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The gradual but definite progress towards more normality

It has been good to continue the gradual, but definite progress towards more normality ... fixtures this last week with parents watching, some visits from next year’s joiners, the re-start of WAVPA (Whitgift Academy of Visual and Performing Arts) of course planning has to be careful, but it’s feeling more assured, which is a good thing. I suppose this is all ‘the new normal’. 

Talking to the mother of a leaver from the year before last a few days ago underlined to me how badly university students have fared this last year. When one of the great life experiences only lasts three years (hence, for most, a condensed and vivid time), to have nearly two taken away is harsh, and my own view is that universities have been more risk-averse, less courageous than schools.

But it’s still one of the great life experiences of course. And one reason is the sheer variety of people and views, which is why I’m delighted to try to share some thoughts about Higher Education (HE) with the IB leavers, as part of their post-assessment ‘mega-course’. There is an impressive amount else, from practical life skills to (HE again perhaps) how to organise a protest.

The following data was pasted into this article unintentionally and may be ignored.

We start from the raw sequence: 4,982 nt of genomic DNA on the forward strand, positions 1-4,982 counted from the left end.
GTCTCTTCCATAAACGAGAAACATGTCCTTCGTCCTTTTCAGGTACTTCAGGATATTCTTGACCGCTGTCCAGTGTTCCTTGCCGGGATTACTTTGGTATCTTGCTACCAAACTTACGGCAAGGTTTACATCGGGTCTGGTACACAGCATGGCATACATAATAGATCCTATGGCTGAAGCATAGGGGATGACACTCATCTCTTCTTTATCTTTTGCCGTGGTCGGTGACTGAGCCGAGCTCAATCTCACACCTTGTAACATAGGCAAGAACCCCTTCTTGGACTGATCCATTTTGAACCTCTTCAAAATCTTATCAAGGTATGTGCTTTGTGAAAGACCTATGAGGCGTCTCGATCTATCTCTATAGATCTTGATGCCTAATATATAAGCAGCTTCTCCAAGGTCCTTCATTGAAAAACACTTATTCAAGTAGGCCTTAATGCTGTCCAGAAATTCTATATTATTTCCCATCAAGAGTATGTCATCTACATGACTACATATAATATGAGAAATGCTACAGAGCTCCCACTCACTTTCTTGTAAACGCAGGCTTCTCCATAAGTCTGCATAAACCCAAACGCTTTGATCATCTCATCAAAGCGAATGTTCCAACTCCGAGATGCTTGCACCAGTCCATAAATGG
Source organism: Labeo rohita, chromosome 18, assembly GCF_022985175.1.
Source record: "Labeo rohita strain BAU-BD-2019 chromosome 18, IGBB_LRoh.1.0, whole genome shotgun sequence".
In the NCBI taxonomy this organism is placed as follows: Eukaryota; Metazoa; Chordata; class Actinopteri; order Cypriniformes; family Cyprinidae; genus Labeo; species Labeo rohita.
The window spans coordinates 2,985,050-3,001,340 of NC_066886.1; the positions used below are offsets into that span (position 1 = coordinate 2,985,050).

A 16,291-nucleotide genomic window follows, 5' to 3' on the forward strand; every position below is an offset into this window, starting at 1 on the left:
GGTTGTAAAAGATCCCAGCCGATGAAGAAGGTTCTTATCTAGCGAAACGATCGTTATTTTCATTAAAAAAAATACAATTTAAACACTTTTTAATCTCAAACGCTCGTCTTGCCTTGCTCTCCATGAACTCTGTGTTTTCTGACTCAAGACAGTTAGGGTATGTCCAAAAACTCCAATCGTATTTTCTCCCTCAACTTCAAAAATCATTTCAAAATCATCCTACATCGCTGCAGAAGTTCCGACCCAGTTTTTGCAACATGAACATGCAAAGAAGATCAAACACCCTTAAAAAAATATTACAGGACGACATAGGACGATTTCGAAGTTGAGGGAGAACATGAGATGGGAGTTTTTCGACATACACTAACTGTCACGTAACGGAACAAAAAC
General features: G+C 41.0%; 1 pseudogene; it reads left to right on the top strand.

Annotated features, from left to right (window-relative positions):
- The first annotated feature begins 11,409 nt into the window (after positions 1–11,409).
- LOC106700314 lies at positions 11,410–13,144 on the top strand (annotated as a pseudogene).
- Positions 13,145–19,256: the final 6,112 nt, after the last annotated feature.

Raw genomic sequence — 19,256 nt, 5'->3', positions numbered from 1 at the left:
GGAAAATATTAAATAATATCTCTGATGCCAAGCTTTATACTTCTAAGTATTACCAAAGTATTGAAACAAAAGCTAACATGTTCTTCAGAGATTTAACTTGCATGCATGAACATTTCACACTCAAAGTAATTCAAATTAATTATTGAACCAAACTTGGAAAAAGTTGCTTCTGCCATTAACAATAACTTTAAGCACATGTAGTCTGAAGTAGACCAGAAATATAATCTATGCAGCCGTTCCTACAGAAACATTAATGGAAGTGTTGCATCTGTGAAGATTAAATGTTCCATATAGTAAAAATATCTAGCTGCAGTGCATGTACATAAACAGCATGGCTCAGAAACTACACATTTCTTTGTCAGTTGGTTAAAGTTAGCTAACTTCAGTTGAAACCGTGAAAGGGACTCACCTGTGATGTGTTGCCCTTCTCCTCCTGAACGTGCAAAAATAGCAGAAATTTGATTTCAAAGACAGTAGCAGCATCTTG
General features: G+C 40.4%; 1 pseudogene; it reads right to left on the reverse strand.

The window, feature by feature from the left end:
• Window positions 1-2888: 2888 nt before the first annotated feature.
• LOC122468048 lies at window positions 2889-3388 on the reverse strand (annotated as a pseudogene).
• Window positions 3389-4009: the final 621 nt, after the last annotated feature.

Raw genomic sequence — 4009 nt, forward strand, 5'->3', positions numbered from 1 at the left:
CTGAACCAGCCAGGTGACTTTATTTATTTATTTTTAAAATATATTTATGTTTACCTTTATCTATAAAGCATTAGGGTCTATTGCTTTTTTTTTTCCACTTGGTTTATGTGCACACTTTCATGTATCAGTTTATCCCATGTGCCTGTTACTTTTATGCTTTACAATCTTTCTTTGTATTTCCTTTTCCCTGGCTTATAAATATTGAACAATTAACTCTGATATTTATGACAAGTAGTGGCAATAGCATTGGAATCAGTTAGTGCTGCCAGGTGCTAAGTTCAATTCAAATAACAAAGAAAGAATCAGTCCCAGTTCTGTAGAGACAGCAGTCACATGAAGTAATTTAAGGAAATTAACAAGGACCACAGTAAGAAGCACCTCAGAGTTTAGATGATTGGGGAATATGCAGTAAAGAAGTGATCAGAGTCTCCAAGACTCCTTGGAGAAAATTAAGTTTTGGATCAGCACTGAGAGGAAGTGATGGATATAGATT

One way not to organise a protest (in my humble opinion) is to use Twitter. My very cautious account is really only for Whitgift news, plus the occasional educational article reference, but I couldn’t resist adding to a thread led by David James (a teacher at another HMC school who writes regularly and well for the TES), discussing books now de-recommended for study on grounds of poor representation of minorities. One author thus discouraged is allegedly George Orwell, a forward-thinking humanitarian if ever there was one, and all I contributed was the thought that Orwell’s essay Politics and the English Language should be read by anyone who wants to pontificate on education. Orwell argues that it’s precisely abstract waffling about -isms and using clichés that prevents people from understanding issues, obscures the truth and damages democracy. Orwell wrote better (i.e. clearer) prose than almost anyone since, and for this reason alone he should be read. 

I suspect he would have hated the phrase ‘new normal’!

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